Competition: Cambridge Cognition offers validated tests, but Cogstate does not view them as direct competitors due to Cambridge's limited investment in related infrastructure, quality assurance, processes, and telehealth assessments by neuropsychologists. Cambridge's revenues amount to $14 million compared to Cogstate's $40+ million. In the United States, Signet Health (owned by private equity) and Metabolic Prophase (owned by WCG Group) provide services and infrastructure but rely on standard neuro-psych tests. Cogstate's tests are no better than these standard tests, which depend on doctors and lack ease of use and scalability. Cogstate's tests are available in 27 countries and 40 languages, used in 17% of clinical trials. Bill Gates, whose father passed away from Alzheimer's disease, has endorsed Cogstate's tests as accessible and easy-to-use diagnostic tools for Alzheimer's disease on his GatesNotes blog.

Lumpy revenues? Cogstate achieved record revenues of $45 million with an EBT of $10.7 million in fiscal year 2022, showcasing the operating leverage of their business. Revenue fluctuations are observed due to the timing of clinical trials, and delays have impacted expected revenues for 2023. However, the simplicity, digital nature, and cost-effectiveness of their tests have helped the company gain market share. Furthermore, the market for cognition testing is expanding.

Industry trends: More Alzheimer's disease drugs are in phase 3.  Eisai and Lily have phase 3 drugs. Cogstate bookings depend on the clinical trials done by pharma companies to develop a drug for Alzheimer's disease. 

Margins: The clinical trials business maintains a gross margin of approximately 60%, which is notably high compared to others in the industry. In software, margins reach the 90s, while services exhibit varying margins. Services such as project management and data management aim for around a 50% margin. The pandemic has led to a rise in remote assessments, including telehealth-style assessments within clinical trials. Cogstate has a global network of approximately 200 neuropsychologists who work as consultants, running their own clinical practices. With increasing growth, the profit before tax margin reached ~24% in 2022 and has the potential to rise to 30%.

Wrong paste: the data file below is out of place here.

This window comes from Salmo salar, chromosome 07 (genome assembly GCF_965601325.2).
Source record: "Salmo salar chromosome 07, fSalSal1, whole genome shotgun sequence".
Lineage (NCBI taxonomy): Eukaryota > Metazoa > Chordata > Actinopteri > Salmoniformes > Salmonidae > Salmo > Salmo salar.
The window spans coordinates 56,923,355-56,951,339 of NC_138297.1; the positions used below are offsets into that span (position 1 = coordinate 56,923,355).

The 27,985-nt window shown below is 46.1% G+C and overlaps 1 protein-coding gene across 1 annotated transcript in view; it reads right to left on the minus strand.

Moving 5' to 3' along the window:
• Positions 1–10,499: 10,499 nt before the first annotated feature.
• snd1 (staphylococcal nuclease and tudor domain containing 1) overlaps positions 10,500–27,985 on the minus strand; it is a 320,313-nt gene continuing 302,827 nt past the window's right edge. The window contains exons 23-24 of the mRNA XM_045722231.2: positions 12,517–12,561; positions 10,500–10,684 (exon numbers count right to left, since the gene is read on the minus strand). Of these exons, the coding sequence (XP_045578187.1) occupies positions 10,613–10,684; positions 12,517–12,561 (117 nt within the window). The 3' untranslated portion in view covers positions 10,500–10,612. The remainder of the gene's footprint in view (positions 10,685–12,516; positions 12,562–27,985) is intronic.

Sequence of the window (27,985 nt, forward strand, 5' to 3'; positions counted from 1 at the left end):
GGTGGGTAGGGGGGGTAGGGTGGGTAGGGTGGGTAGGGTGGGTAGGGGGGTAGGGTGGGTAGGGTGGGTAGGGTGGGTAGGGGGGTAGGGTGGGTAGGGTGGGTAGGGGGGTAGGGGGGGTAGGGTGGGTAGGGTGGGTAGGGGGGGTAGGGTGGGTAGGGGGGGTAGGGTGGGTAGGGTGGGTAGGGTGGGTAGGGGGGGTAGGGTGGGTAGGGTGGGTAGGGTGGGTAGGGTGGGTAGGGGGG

Backlog of $140 mill. Company states that the timing of Alzheimer's disease trials are being impacted by trial readouts and regulatory decisions for Eli Lilly and Eisai in June 2023. 

Management announced A$13 mill share buyback and are repurchasing shares every week. Insidsers have also bought stock recently. Large shareholders include David Dolby (15% owner), whom Alzheimer’s Association International Conference gave its top philanthropic award in 2019. Martyn Myer (14% owner) awarded Officer of the Order of Australia for his contribution to medical research and establishment of Florey Neuroscience Institute. Eisai Co., one of the biggest pharma companies in Alzheimer’s research owns ~7% of Cogstate. 

Cash: It has ~$29 mill cash and no debt. In addition it has royalty cash flow stream from Eisai for the DTC version of their test which is $16 mill up front and low double digit % of royalty revenues. Minimum of $30 mill in such fees over ten years. 

Valuation: Cogstate is priced at 16x EBIT and 4x 2022 sales. Revenues are lumpy from clinical trials and fiscal 2023 revenues will be lower as company restructures to lower costs . However, their tests have barrier to entry and backlog at $140 mill, one of the highest ever, will continue to drive growth in 2024 and beyond. 

Cogstate is priced at EV/Backlog of 1x.

Risk: Alzheimer drug read outs are not promising or drugs fail and the clinical trial volumes decline. This happened once in 2017/2018.

I do not hold a position with the issuer such as employment, directorship, or consultancy.
I and/or others I advise hold a material investment in the issuer's securities.


Positive read outs of Alzheimer’s drugs clinical trials. Any drug approval will massively increase the need to test for Alzheimer’s in more testing and eventually into normal health care settings like a PCP office.

    show   sort by    
      Back to top